Encouraging
    Some of the same witness testimony also asserts that the world is only about 4000 years old, and what's more some religions do take that literally, despite extensive historical evidence that it's a lot older.
    Originally posted by redux
    Jesus was more interested in encouraging us to love each other well rather than arguing over the age of the heavens and the earth.
    Last edited by adrian clark; 07-06-2011 at 6:04 AM. Reason: Correction
  • adrian clark
    The "historical evidence" is provided by believers, ie people who had an axe to grind. There is NO independent evidence of a man walking on water, raising the dead and coming back from the dead himself. All there is are the "accounts" of those intent on spreading the faith centered on him.

    The reason PART OF human history (ie the West) revolves around this guy is that it so happened that his embellished story and exhortations to believe in him, as the answer to just about everything, circulated at a time of maximum Roman power, and appealed to the oppressed and dispossessed. As this belief grew among the populace, it became rather awkward for the Roman political machine to keep ignoring it. Eventually Constantine made it into the official religion of the Empire, and the fledgling church began to acquire ever greater powers until it came to be regarded as the sole soul-saver and king maker. In fact, no christian king had legitimacy without the Pope's seal of approval. With the reformation and the various splits within the church we begin to see the cracks in the religion, and the very same desire to break the shackles of papal power in the same way as early christian converts saw hope of release from imperial power.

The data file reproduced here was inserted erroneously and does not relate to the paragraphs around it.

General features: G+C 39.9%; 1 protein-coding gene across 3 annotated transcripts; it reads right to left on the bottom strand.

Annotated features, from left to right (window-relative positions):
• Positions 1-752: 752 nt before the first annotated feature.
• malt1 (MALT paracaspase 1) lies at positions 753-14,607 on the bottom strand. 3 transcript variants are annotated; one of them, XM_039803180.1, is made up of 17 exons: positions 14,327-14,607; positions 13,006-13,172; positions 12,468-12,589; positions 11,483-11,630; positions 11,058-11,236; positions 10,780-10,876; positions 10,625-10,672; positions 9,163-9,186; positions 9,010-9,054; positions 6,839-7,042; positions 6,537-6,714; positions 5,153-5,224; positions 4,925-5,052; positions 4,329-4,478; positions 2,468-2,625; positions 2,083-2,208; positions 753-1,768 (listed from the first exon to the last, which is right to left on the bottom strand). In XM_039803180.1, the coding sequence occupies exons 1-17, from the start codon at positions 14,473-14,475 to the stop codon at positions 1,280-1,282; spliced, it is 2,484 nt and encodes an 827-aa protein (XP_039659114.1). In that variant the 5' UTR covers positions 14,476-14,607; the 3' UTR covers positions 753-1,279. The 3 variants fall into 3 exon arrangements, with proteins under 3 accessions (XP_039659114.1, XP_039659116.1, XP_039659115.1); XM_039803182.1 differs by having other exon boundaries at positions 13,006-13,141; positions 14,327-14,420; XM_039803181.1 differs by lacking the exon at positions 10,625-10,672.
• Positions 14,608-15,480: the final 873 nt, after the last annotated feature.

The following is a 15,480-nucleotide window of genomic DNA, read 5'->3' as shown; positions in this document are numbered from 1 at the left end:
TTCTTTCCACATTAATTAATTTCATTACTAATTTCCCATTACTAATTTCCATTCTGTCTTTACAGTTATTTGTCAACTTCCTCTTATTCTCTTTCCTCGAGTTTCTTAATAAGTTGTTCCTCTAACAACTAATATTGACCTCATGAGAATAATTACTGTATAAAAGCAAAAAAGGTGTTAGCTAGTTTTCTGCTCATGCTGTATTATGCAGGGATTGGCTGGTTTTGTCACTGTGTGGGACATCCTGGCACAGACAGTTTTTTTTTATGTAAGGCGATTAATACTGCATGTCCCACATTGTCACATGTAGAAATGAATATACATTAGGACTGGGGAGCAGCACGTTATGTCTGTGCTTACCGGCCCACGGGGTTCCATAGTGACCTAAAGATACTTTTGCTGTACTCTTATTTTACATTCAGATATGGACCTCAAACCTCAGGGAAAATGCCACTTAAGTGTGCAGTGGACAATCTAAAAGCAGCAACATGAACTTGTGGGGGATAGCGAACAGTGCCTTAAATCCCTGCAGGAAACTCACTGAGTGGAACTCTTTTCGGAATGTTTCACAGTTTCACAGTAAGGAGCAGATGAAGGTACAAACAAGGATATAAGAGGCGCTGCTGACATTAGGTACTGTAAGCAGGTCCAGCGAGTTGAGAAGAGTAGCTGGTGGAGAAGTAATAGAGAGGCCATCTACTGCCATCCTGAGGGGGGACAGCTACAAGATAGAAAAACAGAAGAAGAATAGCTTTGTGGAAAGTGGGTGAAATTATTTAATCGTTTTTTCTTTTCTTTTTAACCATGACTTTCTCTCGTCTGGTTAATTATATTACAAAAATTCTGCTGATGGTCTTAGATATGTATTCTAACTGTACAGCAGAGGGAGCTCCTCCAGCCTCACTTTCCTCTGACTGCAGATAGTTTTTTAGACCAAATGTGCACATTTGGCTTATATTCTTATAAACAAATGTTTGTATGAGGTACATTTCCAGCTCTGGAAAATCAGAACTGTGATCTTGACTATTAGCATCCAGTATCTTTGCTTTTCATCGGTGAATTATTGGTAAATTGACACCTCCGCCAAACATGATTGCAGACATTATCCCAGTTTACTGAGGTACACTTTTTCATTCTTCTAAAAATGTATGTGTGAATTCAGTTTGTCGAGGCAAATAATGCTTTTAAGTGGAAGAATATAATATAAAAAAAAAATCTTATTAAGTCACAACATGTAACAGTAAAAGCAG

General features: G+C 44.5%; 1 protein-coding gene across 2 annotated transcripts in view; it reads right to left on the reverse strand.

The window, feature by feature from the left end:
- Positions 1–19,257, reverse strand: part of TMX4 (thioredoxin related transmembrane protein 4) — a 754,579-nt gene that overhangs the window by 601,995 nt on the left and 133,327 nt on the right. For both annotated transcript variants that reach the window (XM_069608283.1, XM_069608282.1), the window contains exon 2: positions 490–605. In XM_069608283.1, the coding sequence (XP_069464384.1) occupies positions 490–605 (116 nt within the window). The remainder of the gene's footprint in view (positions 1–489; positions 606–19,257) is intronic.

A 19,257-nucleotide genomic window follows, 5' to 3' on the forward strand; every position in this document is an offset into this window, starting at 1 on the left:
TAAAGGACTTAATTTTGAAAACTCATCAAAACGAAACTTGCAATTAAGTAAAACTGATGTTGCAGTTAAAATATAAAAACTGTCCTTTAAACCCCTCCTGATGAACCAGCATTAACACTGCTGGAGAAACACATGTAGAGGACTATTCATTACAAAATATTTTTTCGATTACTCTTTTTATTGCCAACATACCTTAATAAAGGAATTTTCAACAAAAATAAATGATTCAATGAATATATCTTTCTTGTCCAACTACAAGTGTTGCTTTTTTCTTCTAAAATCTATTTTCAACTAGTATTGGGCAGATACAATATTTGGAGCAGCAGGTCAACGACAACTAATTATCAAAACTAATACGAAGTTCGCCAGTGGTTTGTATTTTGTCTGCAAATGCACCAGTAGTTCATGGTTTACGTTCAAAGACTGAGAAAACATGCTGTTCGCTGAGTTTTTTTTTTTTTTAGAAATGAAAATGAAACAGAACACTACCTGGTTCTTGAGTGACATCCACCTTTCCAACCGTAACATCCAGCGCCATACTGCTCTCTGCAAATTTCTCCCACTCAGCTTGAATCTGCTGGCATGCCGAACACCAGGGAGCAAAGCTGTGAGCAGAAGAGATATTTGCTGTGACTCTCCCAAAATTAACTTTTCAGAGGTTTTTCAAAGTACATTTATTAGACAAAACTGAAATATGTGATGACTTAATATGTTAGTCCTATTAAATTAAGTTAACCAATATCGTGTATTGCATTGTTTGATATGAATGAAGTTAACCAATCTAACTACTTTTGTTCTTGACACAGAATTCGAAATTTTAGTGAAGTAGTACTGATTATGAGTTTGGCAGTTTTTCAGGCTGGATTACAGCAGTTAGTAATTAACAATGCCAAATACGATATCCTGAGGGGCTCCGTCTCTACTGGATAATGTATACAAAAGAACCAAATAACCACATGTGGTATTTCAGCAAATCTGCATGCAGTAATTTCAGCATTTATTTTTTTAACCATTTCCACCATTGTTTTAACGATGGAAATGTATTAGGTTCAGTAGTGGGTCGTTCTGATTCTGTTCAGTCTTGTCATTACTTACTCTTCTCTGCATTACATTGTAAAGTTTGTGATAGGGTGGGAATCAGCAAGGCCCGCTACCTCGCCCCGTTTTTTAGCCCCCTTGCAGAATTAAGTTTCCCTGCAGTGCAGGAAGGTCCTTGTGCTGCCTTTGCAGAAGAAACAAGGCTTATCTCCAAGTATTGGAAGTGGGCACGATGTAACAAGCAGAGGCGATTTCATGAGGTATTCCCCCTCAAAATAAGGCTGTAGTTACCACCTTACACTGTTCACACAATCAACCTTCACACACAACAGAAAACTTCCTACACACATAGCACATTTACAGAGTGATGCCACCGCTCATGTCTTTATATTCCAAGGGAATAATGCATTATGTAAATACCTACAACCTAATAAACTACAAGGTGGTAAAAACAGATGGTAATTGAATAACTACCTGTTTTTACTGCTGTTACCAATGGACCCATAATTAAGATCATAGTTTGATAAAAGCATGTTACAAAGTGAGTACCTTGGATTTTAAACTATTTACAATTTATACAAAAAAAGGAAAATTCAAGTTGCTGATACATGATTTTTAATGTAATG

Shaping history indeed. But only because it became expedient to do so and because christianity's inception occurred at a fortuitous time of western history, and its laudable message to the poor was heard very clearly at that oppressive time.

    Believe me, if there WERE independent records (ie. outside those written by believers) the world and his wife would know them by heart because they would have been bandied around these past 2000 years. Instead... zilch, zero, zippo. All the "records" are what believers have written.

    You look at any other religion out there and there are plenty of "records" about them too, except that some of them have independent confirmation. Ie. the buddha, who was heir to a throne and therefore a record of his birth would have been made and kept as a matter of course. Mohammed was a historical figure too.